For as much time as you spend traversing the huge playground of The Witcher 3: Wild Hunt, you spend almost as much time battling enemies. Combat can largely be boiled down to spam-heavy melee attacks and a selection of three different forms of defense: dodge, roll, and parry. Each of these have their own strengths and weaknesses, and when mastered provide Geralt with the greatest chance of success. There’s also magic known as Signs, with all five selections unlocked from the get-go. These are far more exciting to use and provide a layer of strategy to combat that’s sorely needed due to the repetitive nature of the limited melee attack design.
Geralt’s lengthy animations become burdensome against tougher foes who leave small windows of opportunity. The camera can be fidgety, and the lock-on system isn’t as dependable as it could be. The result is a combat system that looks and occasionally feels great, but is disheveled by a lack of polish.
Thankfully, enemy design is varied, and each enemy type is outlined in a Bestiary available in the menu. This interface is important as it brings to light the weaknesses of each foe. It encourages you to craft particular potions, oils, and utilize Signs that counter opponents.
The skill trees in The Witcher 3: Wild Hunt are some of the most unexciting you’ll experience in an RPG. Most skills boil down to percentage increases in one of Geralt’s stats. Combine this with an excruciatingly low leveling speed and you have yourself a deflated sense of progression. You’ll learn early on that leveling up isn’t something worth particularly looking forward to, and that’s disheartening for an RPG.
The Witcher 3: Wild Hunt‘s crafting system is divisive. On one hand there are hundreds of items to conjure, from potions and oils that give Geralt an edge in combat, to equipment that is backed by unique models. There are a ton of items to gather around the world, enough that just a few hours in, your inventory will be crammed with an overburdening amount of materials. For those who aren’t adept at crafting systems, it can come off as oppressive. However, those who enjoy deep crafting systems are in for a treat.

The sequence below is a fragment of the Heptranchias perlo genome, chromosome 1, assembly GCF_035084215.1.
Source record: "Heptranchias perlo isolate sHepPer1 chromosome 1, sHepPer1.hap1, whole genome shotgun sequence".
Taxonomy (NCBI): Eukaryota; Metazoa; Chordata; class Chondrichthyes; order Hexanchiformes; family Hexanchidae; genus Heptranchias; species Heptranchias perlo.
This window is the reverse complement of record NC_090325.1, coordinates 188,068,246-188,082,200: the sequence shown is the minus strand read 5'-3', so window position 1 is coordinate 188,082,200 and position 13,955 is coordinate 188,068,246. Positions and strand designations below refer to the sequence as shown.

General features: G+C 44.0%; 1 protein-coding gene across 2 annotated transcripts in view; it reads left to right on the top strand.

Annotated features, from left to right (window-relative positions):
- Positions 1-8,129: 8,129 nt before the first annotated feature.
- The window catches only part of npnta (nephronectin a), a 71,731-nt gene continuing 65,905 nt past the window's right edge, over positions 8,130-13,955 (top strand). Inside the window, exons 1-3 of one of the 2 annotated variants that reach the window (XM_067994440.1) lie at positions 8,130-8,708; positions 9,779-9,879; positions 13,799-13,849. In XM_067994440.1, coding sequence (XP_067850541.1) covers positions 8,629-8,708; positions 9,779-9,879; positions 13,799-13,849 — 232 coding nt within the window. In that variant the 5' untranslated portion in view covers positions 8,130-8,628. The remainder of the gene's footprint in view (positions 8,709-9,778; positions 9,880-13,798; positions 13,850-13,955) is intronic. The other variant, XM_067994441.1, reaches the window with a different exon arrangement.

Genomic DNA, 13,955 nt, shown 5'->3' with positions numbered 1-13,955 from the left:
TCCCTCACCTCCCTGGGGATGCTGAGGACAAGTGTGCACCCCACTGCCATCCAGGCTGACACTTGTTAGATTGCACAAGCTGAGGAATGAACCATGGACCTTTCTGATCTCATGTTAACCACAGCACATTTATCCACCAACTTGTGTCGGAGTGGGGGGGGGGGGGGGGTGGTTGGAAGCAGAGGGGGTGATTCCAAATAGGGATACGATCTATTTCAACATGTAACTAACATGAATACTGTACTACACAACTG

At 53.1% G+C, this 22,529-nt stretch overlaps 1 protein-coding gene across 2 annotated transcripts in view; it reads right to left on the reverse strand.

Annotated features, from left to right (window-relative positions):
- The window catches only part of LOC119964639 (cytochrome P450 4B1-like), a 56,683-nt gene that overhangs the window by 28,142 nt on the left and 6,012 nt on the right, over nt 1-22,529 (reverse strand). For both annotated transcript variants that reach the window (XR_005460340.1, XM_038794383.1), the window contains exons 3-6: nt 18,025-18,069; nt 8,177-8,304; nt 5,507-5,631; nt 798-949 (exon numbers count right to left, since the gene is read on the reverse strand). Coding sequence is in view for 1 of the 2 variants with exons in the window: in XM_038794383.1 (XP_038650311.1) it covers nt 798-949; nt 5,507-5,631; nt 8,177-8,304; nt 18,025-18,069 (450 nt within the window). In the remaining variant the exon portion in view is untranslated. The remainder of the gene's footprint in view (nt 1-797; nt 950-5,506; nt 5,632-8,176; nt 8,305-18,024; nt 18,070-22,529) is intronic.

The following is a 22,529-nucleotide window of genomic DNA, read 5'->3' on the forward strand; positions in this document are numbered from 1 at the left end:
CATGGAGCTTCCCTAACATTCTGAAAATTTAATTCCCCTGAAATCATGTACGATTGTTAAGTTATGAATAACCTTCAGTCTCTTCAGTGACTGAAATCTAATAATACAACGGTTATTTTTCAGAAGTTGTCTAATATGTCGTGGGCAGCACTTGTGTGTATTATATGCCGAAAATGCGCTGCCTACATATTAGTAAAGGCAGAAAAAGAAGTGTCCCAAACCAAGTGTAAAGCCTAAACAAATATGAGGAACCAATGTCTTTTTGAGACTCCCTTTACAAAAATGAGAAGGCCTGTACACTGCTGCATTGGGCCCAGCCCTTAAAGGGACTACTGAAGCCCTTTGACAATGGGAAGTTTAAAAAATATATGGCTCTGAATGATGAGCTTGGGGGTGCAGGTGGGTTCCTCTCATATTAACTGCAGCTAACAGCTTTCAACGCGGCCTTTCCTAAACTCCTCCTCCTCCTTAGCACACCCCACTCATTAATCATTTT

There are many quirks that reveal themselves as time goes on. Geralt’s movement never feels quite right, and the occasionally glitchy camera doesn’t do him any favors during combat. Geralt’s trusty steed, Roach, gets caught up on certain type of terrain, especially bridges, and will even perform bizarre acrobatics when he runs down slopes. The quest tracker regularly fails to show progression, sometimes resulting in stalled progress. It can be difficult to toggle between different layers of the user interface, and the font on the menus is far too small making it difficult to read item descriptions.
The Witcher 3: Wild Hunt is a colossal game rich with story, content, and landmass. But it’s a case of bigger isn’t always better. It spends a great deal of its energy trying to impress the audience with unparalleled scope. The result is an experience that succeeds in its mission of being a grand experience, but commonly missteps when it comes to fundamentals such as combat, leveling systems, and user interface design. Early on in the adventure it’s easy to feel captivated by the sheer scale of it all, but as its shortcomings come to light the attention that it worked so hard to capture can become lost.